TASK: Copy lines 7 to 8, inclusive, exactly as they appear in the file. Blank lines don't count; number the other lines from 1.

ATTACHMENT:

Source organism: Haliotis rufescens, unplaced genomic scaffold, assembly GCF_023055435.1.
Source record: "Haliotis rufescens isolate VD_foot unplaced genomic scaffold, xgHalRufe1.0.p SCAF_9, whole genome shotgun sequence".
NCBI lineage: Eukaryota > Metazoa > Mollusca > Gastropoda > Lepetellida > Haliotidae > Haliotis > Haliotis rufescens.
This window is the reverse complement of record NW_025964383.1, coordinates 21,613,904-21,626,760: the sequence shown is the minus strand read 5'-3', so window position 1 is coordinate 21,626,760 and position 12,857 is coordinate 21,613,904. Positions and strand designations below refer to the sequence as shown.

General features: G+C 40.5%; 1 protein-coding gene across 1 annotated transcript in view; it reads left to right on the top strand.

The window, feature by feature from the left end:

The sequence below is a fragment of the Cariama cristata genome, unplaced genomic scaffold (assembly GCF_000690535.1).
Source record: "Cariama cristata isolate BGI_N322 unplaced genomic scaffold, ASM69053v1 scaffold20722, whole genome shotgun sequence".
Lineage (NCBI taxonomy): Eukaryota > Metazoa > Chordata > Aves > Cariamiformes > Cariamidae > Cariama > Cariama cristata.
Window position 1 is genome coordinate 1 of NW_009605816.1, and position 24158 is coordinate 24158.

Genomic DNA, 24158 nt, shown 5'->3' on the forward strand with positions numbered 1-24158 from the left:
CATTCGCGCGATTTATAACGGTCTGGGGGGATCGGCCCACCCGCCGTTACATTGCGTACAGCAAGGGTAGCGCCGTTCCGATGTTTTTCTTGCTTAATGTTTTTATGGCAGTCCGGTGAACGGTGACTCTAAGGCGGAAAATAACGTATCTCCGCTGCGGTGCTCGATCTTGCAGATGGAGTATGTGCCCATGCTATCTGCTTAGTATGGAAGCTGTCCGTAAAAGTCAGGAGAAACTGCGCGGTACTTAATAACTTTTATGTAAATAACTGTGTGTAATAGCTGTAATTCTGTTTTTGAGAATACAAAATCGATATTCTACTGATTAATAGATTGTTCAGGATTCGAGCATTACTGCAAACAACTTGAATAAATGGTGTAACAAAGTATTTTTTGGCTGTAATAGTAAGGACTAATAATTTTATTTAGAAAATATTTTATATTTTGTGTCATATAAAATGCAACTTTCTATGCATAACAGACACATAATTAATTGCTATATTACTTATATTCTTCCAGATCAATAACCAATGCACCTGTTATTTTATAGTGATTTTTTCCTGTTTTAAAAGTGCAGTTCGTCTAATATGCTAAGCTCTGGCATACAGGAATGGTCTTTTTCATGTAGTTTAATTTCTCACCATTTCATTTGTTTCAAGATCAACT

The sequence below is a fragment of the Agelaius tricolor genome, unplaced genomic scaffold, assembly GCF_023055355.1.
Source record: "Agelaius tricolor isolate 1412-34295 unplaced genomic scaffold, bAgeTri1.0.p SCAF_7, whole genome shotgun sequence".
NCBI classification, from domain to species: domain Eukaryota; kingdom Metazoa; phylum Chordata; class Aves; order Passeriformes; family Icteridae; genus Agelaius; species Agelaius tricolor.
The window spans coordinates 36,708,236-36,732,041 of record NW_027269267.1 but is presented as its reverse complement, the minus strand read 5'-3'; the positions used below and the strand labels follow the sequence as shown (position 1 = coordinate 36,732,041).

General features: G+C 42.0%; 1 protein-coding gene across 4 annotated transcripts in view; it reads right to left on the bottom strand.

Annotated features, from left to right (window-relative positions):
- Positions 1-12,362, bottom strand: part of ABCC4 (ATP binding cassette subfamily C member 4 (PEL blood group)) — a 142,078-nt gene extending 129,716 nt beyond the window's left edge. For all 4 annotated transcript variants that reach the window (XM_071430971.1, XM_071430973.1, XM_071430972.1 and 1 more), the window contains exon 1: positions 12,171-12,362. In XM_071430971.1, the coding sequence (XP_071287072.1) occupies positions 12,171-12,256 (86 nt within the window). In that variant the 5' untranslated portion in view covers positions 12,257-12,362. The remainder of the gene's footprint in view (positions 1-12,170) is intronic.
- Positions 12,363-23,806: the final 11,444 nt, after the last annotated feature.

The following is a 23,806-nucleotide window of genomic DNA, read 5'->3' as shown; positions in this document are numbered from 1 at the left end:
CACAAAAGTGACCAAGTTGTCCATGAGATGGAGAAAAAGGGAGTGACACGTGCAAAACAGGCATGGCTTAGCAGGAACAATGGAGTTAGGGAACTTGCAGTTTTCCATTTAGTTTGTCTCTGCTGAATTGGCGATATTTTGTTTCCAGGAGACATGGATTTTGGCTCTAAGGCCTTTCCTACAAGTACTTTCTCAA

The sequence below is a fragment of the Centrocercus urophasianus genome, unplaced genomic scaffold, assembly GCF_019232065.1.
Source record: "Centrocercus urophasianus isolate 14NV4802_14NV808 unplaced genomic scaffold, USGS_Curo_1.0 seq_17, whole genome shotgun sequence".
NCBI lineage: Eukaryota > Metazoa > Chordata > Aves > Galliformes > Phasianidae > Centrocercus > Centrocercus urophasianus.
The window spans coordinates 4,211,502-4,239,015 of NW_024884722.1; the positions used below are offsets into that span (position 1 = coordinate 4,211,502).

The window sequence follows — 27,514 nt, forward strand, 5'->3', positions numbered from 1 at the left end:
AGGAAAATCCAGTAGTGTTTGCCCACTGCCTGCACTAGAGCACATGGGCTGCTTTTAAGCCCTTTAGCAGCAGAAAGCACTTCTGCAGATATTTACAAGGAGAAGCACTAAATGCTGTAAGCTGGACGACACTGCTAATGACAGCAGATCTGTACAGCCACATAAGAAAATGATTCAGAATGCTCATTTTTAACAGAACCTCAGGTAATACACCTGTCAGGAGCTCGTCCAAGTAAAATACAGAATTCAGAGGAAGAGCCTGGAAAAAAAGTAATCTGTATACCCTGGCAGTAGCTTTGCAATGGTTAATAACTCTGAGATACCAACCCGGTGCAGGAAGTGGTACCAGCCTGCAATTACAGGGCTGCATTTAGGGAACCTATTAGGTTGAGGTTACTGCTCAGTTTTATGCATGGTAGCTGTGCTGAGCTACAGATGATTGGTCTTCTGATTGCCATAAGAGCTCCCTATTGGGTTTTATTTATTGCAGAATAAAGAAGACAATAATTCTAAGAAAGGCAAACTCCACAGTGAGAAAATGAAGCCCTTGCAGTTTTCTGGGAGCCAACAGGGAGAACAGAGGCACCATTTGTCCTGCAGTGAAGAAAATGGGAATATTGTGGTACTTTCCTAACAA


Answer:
The sequence below is a fragment of the Cariama cristata genome, unplaced genomic scaffold (assembly GCF_000690535.1).
Source record: "Cariama cristata isolate BGI_N322 unplaced genomic scaffold, ASM69053v1 scaffold20722, whole genome shotgun sequence".